Traveling by plane
According to top-medical-schools, the three largest Chinese airlines are Air China (CA), China Southern Airlines (CZ) and China Eastern Airlines (MU), which connect numerous cities in the country. There are also a number of smaller airlines serving destinations across the country. Regular flights from Beijing and Guangzhou (Canton) to Hong Kong are operated by various airlines. The Taiwanese airline China Airlines (CI) connects Shanghai, Fuzhou, Wenzhou and Wuhan, among others, non-stop with Taipei (Taiwan). Air China (CA) operates flights between Beijing and Lhasa (Tibet) and from Tianjin, Hangzhou, Chengdu and Chongqing to Taipei (Taiwan). Cathay Dragon (KA) connects Hong Kong with Guangzhou twice daily.
Air Travel Note
Domestic flights can be booked locally for a small fee at the local CITS office or directly with the airlines. Advance booking is recommended in April, May, September and October as high surcharges can be expected on site.
Airport Fee: Approximately €6.50 (¥50 RMB), payable in cash upon check-in. Departure fee for flights to Hong Kong and international: approx. €11.50 (¥90 RMB), from Hong Kong approx. €6.50 (¥50 RMB).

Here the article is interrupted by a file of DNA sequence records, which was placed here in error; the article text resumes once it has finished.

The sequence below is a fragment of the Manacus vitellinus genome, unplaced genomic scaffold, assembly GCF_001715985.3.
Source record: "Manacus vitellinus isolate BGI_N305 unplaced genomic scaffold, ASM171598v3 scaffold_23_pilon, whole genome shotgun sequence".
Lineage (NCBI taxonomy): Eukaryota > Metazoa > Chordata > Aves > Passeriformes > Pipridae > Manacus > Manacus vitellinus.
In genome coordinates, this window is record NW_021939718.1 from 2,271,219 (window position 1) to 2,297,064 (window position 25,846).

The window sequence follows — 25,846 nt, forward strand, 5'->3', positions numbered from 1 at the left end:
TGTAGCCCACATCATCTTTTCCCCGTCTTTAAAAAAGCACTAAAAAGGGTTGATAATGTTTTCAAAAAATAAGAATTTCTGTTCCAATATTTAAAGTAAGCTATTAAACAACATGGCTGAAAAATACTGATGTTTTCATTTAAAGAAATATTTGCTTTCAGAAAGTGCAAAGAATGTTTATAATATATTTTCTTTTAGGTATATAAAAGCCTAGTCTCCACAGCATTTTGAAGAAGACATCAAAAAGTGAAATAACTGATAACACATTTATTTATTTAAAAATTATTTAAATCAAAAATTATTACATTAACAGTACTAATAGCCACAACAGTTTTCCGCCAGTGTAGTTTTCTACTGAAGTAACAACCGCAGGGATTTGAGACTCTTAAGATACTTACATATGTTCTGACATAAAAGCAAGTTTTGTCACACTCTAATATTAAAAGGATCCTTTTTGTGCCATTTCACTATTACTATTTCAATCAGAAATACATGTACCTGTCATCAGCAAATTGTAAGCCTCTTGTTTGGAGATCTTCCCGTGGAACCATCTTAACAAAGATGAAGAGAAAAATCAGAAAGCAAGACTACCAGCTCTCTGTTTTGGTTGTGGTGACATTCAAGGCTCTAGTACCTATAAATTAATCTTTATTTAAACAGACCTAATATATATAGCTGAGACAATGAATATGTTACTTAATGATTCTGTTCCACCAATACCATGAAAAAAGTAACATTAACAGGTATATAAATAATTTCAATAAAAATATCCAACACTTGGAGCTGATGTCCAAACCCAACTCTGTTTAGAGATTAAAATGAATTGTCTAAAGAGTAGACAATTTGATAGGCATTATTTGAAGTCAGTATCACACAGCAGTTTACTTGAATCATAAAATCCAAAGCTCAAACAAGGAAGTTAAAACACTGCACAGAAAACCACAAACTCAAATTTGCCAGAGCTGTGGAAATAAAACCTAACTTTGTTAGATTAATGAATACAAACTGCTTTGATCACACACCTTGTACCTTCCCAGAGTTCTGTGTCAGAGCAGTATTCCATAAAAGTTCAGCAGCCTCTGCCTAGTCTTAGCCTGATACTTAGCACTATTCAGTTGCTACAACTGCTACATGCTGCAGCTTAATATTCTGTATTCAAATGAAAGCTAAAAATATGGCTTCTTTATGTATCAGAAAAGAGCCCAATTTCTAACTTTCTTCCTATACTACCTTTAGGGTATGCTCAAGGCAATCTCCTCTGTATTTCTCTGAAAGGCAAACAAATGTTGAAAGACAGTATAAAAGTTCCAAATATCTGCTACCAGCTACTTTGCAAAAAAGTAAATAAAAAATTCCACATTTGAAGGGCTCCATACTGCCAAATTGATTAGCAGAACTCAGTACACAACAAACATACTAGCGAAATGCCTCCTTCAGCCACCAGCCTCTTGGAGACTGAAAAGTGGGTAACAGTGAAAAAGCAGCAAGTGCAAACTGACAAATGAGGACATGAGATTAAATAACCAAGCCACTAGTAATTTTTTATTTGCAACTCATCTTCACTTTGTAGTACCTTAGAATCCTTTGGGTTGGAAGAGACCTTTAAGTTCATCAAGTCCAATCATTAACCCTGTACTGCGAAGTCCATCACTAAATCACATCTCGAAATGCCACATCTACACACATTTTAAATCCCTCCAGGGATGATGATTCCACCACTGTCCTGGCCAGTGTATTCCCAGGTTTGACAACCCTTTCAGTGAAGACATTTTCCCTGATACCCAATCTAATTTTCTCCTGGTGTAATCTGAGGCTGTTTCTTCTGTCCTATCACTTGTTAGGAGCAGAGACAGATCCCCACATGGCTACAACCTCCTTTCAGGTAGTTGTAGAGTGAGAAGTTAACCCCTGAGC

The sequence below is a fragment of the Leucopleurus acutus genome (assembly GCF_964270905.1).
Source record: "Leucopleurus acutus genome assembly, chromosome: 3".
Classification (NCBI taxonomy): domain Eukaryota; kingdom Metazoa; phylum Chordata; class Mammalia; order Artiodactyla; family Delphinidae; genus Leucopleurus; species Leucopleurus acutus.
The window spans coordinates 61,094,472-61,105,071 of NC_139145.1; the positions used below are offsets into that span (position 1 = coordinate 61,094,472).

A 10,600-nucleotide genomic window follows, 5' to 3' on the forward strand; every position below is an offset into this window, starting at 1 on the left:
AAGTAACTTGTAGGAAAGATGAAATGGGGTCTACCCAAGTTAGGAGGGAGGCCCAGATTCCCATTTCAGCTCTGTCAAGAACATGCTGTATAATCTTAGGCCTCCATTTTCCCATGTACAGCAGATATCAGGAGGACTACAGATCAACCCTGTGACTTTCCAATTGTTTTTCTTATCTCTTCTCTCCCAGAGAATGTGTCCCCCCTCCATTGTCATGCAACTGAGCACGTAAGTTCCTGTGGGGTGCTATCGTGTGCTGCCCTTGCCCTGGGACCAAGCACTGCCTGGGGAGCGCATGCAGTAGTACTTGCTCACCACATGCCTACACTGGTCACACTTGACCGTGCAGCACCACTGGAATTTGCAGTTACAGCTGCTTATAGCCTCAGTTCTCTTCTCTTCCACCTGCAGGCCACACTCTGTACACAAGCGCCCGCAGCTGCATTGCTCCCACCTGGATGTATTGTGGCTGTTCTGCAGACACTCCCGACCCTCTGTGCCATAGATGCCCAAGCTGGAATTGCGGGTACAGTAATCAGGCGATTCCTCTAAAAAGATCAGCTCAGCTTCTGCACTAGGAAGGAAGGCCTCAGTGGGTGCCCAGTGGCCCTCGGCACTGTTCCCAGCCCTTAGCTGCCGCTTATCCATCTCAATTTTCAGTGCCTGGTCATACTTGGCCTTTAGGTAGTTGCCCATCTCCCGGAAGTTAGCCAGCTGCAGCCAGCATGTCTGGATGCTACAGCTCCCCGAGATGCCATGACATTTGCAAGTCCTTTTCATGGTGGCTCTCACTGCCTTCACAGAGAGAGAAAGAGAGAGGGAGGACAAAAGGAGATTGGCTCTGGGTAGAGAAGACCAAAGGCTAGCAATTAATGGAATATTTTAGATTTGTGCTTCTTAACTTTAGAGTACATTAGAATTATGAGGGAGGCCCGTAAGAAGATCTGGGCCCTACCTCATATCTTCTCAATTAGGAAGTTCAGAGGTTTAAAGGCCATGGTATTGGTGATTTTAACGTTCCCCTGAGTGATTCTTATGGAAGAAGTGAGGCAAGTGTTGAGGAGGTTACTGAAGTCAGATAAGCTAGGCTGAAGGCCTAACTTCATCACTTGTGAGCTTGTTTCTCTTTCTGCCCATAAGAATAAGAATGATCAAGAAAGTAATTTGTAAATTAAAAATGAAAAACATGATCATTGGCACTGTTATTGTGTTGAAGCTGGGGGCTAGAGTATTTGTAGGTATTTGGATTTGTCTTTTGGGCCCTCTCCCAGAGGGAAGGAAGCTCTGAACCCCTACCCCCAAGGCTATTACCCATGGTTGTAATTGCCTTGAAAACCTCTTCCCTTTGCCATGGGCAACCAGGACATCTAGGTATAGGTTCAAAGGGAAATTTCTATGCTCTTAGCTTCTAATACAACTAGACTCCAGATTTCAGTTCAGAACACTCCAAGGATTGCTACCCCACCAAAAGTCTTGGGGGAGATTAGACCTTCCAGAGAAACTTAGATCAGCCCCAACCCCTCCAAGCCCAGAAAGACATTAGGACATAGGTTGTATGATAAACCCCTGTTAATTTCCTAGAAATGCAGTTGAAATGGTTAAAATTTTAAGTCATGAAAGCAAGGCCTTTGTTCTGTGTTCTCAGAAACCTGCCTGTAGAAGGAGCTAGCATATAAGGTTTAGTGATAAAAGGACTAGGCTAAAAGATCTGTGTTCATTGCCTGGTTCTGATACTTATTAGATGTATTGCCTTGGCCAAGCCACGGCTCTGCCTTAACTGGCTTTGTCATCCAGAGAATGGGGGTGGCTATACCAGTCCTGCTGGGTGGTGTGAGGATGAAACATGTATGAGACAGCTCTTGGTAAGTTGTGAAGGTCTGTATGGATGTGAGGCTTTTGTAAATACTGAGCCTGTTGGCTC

Traveling by car/bus
About 80% of Chinese towns are connected to the road network; Motuo and Tibet are not. The distances are not comparable to European standards; from Beijing to Shanghai, for example, you drive 1,461 km. An express highway connects Beijing with Tianjing. A four-lane toll highway runs from Hangzhou to Ningbo. In addition, the Beijing-Taiyuan, Guangzhou-Shantou, Nanjing-Shanghai, Shanghai-Hangzhou, Shenyang-Dalian, Wuhan-Yichang, Xian-Tongchuan and Haikou-Sanya routes on Hainan Island have been developed as expressways. Toll: Most of the highways, some national roads and bridges (Donghai Bridge, Hangzhou Bay Bridge, Danyang-Kunshan Bridge) have to pay tolls, which mostly have to be paid in cash.